The second surprise to me was how massive the Russian influence is in Kazakhstan. Having not been to Russia, this is by far the most Russian place I’ve ever been. In fact I’d say that Tibet and rural Xinjiang are less Chinese than Kazakhstan is Russian. Of course, it’s ex-soviet (and some smaller villages still feel pretty soviet), so I should have known. But on top of being part of the USSR, Kazakhstan was also major site for re-settlement and deportation during the darker days of the Soviet Union and is still the site of major Russian institutions, like the Baikonur Cosmodrome , Russia’s space-launch facility. Almost everyone in Kazakhstan speaks Russian, and for most in the city it’s their first language. Russian media –songs in the streets, ads on the walls— is almost ubiquitous in Almaty. More interesting to me though is how positive this influence is viewed. Coming from the U.S. I never realized how little I knew about Russia, and how negative what I did was. Almost all Kazakstani’s, especially those middle-aged and older seem to refer fondly to soviet times, the opposite of the average Chinese reaction to Maoist times. They speak of a clean, well-functioning and equal society, an Almaty where you could pick apples off trees in the streets and berries from bushes in the park. A place where doors were always open because everyone was materially the same.
One day sitting in a café eating shashalik (Kazak meat skewers), transfixed to the Russian music videos playing from the TV hanging from the rafters, I realized I’d never seen a Russian music video. I’d never heard modern Russian music even until I was here. I never realized how nice Russian could sound. The next night, sitting listening to a friend play jazz in Russian at an open-air café, the experience is overwhelming. It’s more like a romance language than the harsh, aggressive tones that fill western movies and video games: the round swinging sounds like Portuguese, tongue rolls like Spanish. An ebb and flow like the slow life on Almaty streets, dulcet tones resounding in warm summer nights.
Back on the road from China after lunch, the steppe begins to slowly fade. We pass quickly through a deep valley and are shot out into a long trail of urban sprawl that hugs a small highway –a road that’s anywhere between two and five lanes depending on how people want to drive. Drivers here aren’t necessarily worse than they were in China, but they have habits that make us feel a lot less comfortable on the road. First, around 1 in 5 drivers seem to think they are in F1 –and sound like it too. They fly through extremely short stretches of road no matter how many lights are up ahead or how deep they are in the city. Probably more worrisome is that drivers like to pass you at extremely high speeds without any warning. No honk, no lights, just the sound of wind rushing by. I never thought I’d miss the honking in China, but in the end I guess it did serve some purpose. On the other hand, motorcyclists here (the small select few) are all extremely friendly. Every person on a motorcycle waves to us as we go by in a kind of tacitly understood brotherhood –it doesn’t if we have all our decidedly “long-distance” gear on or not. For motorcyclists on their way to Almaty, be aware that the city has many seemingly random streets that motorcycles aren’t allowed on. Most are major roads, but look out for signs above the speed limit with a round red circle around a motorcycle emblem.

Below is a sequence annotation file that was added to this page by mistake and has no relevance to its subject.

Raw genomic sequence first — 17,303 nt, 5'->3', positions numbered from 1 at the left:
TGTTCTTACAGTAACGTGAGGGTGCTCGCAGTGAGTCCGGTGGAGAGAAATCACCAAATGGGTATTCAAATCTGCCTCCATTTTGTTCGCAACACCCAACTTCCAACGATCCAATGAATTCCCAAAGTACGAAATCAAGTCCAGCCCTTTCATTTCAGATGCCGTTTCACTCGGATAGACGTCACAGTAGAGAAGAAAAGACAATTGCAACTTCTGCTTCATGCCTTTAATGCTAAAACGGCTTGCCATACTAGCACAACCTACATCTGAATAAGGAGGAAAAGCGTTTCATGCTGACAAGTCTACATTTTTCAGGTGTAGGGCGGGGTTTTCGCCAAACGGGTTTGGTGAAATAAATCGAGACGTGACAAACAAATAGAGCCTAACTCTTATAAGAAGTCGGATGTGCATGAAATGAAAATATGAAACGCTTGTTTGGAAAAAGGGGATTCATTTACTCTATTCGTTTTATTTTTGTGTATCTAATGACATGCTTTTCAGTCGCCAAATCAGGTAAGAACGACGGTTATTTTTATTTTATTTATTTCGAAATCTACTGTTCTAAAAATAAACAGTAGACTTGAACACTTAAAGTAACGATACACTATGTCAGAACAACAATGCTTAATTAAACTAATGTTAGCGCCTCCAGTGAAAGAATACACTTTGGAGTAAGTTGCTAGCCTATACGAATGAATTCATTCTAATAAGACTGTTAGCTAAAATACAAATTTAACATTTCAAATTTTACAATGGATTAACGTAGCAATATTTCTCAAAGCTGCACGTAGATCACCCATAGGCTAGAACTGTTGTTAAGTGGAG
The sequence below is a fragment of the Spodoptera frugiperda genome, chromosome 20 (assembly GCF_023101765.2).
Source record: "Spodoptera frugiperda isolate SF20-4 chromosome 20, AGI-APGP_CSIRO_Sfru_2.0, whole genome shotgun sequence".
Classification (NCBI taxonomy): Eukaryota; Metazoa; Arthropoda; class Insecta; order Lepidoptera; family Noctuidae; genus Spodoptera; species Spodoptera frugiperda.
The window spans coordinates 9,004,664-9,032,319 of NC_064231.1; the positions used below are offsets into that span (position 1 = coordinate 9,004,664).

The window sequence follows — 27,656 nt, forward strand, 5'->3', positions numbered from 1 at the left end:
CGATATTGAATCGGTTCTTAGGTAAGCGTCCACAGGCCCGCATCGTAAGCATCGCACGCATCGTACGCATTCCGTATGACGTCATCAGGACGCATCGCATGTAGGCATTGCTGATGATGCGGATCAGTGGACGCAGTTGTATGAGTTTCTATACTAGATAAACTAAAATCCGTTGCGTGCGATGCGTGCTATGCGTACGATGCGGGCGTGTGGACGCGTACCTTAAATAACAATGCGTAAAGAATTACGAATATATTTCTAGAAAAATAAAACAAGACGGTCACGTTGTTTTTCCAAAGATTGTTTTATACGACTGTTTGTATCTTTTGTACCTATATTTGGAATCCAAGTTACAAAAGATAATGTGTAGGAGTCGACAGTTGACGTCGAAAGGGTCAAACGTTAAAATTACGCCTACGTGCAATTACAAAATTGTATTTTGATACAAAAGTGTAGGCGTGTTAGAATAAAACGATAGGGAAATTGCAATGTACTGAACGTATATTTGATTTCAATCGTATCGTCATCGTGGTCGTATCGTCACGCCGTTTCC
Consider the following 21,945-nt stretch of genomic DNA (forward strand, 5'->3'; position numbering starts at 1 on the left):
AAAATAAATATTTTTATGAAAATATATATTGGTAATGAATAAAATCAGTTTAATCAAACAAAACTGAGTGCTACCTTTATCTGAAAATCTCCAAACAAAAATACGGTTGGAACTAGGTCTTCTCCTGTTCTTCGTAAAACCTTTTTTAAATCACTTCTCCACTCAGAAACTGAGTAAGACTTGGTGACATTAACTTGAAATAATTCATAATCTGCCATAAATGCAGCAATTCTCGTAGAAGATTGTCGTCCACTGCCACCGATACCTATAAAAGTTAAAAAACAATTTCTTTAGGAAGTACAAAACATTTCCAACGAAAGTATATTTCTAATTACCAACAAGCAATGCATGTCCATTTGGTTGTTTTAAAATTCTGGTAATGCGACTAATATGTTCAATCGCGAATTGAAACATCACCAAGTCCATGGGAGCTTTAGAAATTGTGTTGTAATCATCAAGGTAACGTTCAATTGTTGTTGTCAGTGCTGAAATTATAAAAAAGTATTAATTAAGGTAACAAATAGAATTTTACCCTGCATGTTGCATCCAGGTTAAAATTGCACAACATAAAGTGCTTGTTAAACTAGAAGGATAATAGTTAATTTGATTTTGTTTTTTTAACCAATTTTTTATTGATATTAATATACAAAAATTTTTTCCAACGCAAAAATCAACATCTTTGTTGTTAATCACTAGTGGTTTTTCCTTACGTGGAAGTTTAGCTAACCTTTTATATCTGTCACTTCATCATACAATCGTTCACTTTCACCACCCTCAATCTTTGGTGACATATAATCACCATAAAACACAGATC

After another 60km or so down the P-17, Almaty emerges. Spilling forth from under the shadow of the re-emergent, Tian Shan (Tien Shan/Tianshan) mountain range , the city sits majestic. Having left the border in the early afternoon, we arrive in the city in the dark, still not really believing that we’re here. We stumble with a map, trying to make a plan based on the little information we had put together before we left. We don’t really know where we are, nor how we really got here, but even in the first night we are overwhelmed by Almaty, a place unlike the days and thoughts before it.
The city couldn’t feel farther away from China. A decidedly European feel, Almaty looks much more like Stockholm than it ever does Shanghai. As one friend say one night out at a local café: “we are seriously so close [to China], but I don't feel the Chinese influence at all." And if fact, the only real China anything we see in two weeks in Almaty is written on boxes being hauled back and forth across the Kyrgyzstan border. But just because it’s not noticeable, it doesn’t mean that people don’t think about. “Kazakhstan looks happy on China,” another friend says as we pass the empty hull of a Chinese shipping container, “but a lot of people are scared. We’re stuck in between China and Russia, what are we supposed to do?”
It’s a sentiment best summed up in a joke we heard here:
In the year 2050, Nazarbayev (Kazakhstan’s first and only president, who loves ambitious development plans like the current one for 2050) wakes up in Astana (the capital city) and realizes his plan has worked. Skyscrapers fill the city, the streets are modern and clean, the city new and cosmopolitan. In celebration he goes to his local corner store to buy a beer. He gets to the counter and pulls out a bill, but the cashier refuses. “Sorry,” she say, “in China we only accept Renminbi.”
It’s only at moments like this when the two seem to cross. We’re on a continuous path, but arriving here it feels like we’ve started a whole new section of the journey.